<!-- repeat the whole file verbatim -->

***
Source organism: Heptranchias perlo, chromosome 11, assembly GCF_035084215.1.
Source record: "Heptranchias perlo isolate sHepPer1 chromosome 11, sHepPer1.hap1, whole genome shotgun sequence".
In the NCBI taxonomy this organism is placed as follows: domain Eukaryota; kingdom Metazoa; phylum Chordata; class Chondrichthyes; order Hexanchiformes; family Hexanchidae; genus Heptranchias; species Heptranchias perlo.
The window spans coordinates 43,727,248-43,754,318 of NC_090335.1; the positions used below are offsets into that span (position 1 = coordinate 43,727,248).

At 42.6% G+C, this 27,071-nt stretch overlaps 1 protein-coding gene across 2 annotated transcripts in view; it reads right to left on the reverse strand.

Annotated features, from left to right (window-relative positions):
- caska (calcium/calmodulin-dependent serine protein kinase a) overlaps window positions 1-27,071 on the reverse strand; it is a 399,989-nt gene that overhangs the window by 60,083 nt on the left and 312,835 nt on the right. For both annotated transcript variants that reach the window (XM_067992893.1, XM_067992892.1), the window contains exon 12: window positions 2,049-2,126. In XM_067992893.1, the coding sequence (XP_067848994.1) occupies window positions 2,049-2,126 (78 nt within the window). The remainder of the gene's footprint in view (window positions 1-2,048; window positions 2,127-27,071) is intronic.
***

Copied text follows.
Source organism: Heptranchias perlo, chromosome 11, assembly GCF_035084215.1.
Source record: "Heptranchias perlo isolate sHepPer1 chromosome 11, sHepPer1.hap1, whole genome shotgun sequence".
In the NCBI taxonomy this organism is placed as follows: domain Eukaryota; kingdom Metazoa; phylum Chordata; class Chondrichthyes; order Hexanchiformes; family Hexanchidae; genus Heptranchias; species Heptranchias perlo.
The window spans coordinates 43,727,248-43,754,318 of NC_090335.1; the positions used below are offsets into that span (position 1 = coordinate 43,727,248).

At 42.6% G+C, this 27,071-nt stretch overlaps 1 protein-coding gene across 2 annotated transcripts in view; it reads right to left on the reverse strand.

Annotated features, from left to right (window-relative positions):
- caska (calcium/calmodulin-dependent serine protein kinase a) overlaps window positions 1-27,071 on the reverse strand; it is a 399,989-nt gene that overhangs the window by 60,083 nt on the left and 312,835 nt on the right. For both annotated transcript variants that reach the window (XM_067992893.1, XM_067992892.1), the window contains exon 12: window positions 2,049-2,126. In XM_067992893.1, the coding sequence (XP_067848994.1) occupies window positions 2,049-2,126 (78 nt within the window). The remainder of the gene's footprint in view (window positions 1-2,048; window positions 2,127-27,071) is intronic.